The second time I visit Hiwa K’s retrospective at Dubai’s Jameel Arts Centre it’s still daylight. In the outside sculpture park is the wood, cement, and metal sculpture One Room Apartment (2008-17), shown at Documenta 14 in Athens. A single staircase leads to a worn mattress on a morbid metal bed without walls. I climb it to take in the scene from above, and watch a bird land on the bedframe. Several kids are sprawled on a grassy patch, and in the distance is Palazzo Versace’s promise of decadence. In a city of labor camps and high-rises, Hiwa K’s comment on the rise of single-person living near minefields in Iraqi Kurdistan, the home he fled from and has recently returned to, takes on a different meaning. Where economic deprivation is fueled more by free-market economics than war, his work on atomized dwelling points to the divergent ways in which art manifests in different contexts: from the refugee crisis in Athens to the ongoing controversy over migrant workers’ conditions in Dubai.

Around the unsheltered bed, Hassan Khan’s multi-channel sound installation Composition for a Public Park (2013) expounds, fittingly, in three languages on the nature of bondage. Inside the exhibition, Hiwa K’s video installation View from Above (2017), a panorama of post-World War II Kassel, is reflected on the wall, mirroring a room-sized carpet printed with an aerial view of Baghdad. One part of a new commission entitled Destruction in Common (2020), the work’s title is taken from a statement made by the Iraqi-Kurdish narrator, M, in View from Above—“all cities have destruction in common”—as he seeks asylum in Europe. It references the UN’s division of postwar Iraq into safe and unsafe zones, and calls attention to the arbitrariness of these designations.

M’s recollections of his home conflict with the city of J, the “unsafe” place from which he must claim to be fleeing for refuge, and the map of which he memorizes in order to pass his asylum interview. Memory rubs against cartography, and from clever oppositions—a safe zone in an unsafe country, geographies that are forgotten, two characters in counterpoint—emerges the idea that fiction leads to freedom. The audio component of Destruction in Common—a meditation by Yogi Shunyamurti, founder of an ashram in Costa Rica, describing the release from the “narrative principle” as true liberation—forms a counternarrative. Here, the mind is posited as a storytelling machine that needs to free itself from the script and, correspondingly, the ego, while View from Above seems to suggest that political emancipation can only arise with a scripted modus operandi. As the video reaches its climax, it becomes unclear whether the two characters, the narrator and M, are not in fact one and the same protagonist.

Hiwa K’s practice interrogates the boundaries between the real and the mapped, exploring a range of migratory forms and creating transnational linkages through maps, music, and social sculpture. Taking the form of a rehearsal for a flamenco dance that never happens, Moon Calendar (2007) enacts another absence. The performance was filmed at the “security building” turned Iraqi National Museum of War Crimes, a place of detention and torture under the Ba’athist regime. Measuring his heartbeat through a stethoscope, the artist attempts, and fails, to match the movement of his heels to his heart. It’s a symbolic testament to the violence inflicted on other bodies, reimagining horrors beyond our cognitive understanding. Yet the situatedness on which his work depends risks being lost as the work moves between different cities (this show will travel to Dublin and Toronto). Across contexts, the work shifts, effecting its own displacement across time and place, and deepening tensions between individual biography and collective fictions. An ornate bell cast from discarded rockets, bombs, bullets, and mines in Iraq—The Bell Project (2007-15), which references church bells melted to form cannons, and which sounds out a single note—is less powerful here than at the Venice Arsenale for which it was originally commissioned, where it linked to a 700-year-old Italian foundry.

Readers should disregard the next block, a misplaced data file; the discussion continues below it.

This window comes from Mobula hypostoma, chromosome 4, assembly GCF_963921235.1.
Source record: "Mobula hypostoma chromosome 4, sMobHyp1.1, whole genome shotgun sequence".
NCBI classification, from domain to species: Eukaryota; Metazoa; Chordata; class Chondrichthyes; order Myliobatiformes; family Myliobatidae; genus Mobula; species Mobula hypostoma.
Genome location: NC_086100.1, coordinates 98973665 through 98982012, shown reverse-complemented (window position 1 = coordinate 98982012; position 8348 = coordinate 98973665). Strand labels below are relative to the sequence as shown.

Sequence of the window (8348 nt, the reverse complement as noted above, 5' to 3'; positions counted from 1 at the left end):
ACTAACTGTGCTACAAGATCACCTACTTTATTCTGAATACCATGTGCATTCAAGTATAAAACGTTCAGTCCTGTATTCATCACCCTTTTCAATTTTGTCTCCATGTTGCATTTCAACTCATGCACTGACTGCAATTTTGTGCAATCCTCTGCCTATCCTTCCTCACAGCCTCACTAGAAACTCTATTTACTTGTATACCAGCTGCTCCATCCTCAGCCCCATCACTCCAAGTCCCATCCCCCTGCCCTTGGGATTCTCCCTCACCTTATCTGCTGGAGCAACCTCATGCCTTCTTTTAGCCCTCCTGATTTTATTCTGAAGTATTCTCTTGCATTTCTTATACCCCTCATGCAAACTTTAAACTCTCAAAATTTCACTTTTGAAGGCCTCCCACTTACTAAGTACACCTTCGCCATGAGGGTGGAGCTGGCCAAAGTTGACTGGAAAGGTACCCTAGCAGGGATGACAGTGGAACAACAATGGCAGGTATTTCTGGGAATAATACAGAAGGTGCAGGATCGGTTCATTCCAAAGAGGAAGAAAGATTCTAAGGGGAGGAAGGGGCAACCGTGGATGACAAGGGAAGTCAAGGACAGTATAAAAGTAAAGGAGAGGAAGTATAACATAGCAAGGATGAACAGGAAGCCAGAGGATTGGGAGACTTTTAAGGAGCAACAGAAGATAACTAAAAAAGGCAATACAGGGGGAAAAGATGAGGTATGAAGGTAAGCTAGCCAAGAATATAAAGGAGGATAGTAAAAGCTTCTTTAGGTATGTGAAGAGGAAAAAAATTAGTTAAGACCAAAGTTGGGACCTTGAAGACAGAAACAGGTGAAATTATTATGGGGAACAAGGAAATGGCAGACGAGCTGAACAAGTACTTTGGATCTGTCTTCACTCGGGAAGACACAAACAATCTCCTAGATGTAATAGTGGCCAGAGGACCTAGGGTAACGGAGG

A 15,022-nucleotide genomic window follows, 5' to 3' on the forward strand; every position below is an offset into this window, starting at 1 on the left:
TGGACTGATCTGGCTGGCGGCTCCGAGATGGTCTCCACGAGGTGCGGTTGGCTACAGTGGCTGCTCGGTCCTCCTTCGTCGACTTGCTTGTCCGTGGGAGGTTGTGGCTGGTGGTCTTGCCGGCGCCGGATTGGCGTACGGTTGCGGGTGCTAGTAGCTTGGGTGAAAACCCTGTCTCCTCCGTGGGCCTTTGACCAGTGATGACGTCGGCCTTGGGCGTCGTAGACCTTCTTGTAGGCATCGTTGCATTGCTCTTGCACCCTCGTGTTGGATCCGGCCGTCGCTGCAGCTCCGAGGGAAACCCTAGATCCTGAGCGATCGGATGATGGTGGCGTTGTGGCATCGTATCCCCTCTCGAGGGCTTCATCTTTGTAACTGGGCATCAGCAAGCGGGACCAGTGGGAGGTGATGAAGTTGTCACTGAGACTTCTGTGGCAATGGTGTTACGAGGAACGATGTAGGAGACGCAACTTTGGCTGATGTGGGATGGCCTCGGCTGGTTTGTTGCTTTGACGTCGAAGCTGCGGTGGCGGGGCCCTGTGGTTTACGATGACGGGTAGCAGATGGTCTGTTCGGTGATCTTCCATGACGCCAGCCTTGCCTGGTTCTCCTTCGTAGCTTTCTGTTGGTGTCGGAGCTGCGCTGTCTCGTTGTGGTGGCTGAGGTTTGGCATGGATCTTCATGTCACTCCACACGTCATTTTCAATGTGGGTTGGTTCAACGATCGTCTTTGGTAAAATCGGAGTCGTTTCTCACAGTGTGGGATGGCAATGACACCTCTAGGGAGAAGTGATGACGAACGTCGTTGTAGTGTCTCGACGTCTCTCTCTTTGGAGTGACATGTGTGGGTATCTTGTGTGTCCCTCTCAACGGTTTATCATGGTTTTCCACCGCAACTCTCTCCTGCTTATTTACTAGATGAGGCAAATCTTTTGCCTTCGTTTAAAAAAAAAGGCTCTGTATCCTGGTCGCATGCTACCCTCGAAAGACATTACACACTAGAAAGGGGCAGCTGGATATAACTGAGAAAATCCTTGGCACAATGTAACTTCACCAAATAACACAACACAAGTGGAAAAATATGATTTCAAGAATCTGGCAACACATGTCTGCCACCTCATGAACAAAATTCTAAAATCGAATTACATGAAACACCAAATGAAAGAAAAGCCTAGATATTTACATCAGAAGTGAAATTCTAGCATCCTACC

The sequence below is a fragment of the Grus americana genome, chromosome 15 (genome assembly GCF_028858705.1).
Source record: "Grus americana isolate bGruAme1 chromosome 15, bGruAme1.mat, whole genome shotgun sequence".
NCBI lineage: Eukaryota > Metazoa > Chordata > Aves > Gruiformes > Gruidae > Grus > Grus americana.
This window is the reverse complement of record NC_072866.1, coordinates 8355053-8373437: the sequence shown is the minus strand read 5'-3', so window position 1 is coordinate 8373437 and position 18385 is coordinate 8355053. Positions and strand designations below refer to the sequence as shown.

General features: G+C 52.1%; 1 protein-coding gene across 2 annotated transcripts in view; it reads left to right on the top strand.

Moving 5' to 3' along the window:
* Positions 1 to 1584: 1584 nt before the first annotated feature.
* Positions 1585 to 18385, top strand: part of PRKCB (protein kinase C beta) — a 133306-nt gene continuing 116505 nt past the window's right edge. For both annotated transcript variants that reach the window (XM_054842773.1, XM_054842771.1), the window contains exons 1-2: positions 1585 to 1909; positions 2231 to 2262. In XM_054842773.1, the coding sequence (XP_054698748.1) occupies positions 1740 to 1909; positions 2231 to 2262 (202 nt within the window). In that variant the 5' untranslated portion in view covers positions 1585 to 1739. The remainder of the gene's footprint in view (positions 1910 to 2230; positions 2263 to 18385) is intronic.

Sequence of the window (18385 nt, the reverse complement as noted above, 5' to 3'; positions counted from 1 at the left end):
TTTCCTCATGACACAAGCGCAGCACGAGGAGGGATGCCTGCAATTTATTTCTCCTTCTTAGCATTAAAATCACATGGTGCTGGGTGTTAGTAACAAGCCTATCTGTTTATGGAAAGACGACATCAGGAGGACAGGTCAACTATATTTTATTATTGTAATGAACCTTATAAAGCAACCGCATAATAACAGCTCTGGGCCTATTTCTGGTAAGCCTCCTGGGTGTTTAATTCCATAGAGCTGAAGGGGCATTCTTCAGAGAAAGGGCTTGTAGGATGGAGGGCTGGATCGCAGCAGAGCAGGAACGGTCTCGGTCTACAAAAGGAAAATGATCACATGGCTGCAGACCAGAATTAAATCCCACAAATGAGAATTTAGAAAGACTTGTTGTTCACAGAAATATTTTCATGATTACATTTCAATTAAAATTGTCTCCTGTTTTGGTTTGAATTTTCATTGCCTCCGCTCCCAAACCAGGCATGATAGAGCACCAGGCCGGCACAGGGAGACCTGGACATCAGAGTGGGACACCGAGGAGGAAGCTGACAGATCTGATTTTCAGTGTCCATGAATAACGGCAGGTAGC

Music is also central to This Lemon Tastes of Apple (2011), in which Hiwa K and his collaborator play Ennio Morricone’s score to Once Upon the Time in the West (1968) amidst an escalating anti-government protest in Sulaymaniyah. The title references Saddam Hussein’s 1988 chemical attack on the Kurds (the poison gas was said to smell like apple) and the lemons carried by protestors to lessen the effects of teargas. Taste and music carry us across time, as past and present intermingle. In a 2018 documentary for PBS, Hiwa K suggested that Kurdish identity is “about being formless.”11
https://art21.org/watch/art-in-the-twenty-first-century/s9/hiwa-k-in-berlin-segment/
That shattered form is expressed in the motorcycle mirrors mounted onto a pole that the artist balances on his nose in Pre-Image (Blind as the Mother Tongue) (2017), refracting his journey as a refugee from Sulaymaniyah through Athens and Rome in the 1990s. The shapes of words burn through pages in Do you remember what you are burning? (2021), shot in Saray Azadi, the same square as This Lemon Tastes of Apple (2011), where the artist solicited students to aim magnifying glasses on books in the sunlight as an act of dissent. Where language fails, he seems to be saying, performance becomes a mode of excavating these absences and migrations. As a narrator in View from Above states: “In order for you to be accepted as a refugee we will need to give vision to your hand, and to give you a voice that can reach as far as the eye.”